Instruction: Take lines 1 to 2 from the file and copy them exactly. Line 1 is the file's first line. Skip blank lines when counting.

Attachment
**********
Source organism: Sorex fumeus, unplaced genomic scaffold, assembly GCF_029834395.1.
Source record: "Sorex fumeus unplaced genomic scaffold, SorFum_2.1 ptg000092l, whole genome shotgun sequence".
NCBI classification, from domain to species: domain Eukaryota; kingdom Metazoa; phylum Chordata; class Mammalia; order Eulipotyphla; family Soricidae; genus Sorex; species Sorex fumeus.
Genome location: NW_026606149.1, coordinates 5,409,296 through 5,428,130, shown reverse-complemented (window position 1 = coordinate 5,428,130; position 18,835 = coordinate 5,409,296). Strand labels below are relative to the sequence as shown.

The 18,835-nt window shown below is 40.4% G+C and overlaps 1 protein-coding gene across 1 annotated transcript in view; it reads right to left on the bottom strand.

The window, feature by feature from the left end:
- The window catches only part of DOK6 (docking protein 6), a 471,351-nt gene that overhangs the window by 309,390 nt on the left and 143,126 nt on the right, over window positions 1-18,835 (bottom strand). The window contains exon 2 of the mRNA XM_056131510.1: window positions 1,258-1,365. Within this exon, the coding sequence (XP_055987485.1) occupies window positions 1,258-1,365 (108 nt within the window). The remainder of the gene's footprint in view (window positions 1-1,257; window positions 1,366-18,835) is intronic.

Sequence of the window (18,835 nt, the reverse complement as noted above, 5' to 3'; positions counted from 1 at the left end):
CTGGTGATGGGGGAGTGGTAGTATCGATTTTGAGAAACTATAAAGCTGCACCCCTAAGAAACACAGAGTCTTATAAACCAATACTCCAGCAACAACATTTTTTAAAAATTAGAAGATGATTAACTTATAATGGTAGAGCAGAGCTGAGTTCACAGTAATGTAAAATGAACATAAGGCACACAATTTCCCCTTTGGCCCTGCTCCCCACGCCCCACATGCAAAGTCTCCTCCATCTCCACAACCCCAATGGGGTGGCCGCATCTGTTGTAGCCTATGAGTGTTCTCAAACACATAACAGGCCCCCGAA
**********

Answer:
Source organism: Sorex fumeus, unplaced genomic scaffold, assembly GCF_029834395.1.
Source record: "Sorex fumeus unplaced genomic scaffold, SorFum_2.1 ptg000092l, whole genome shotgun sequence".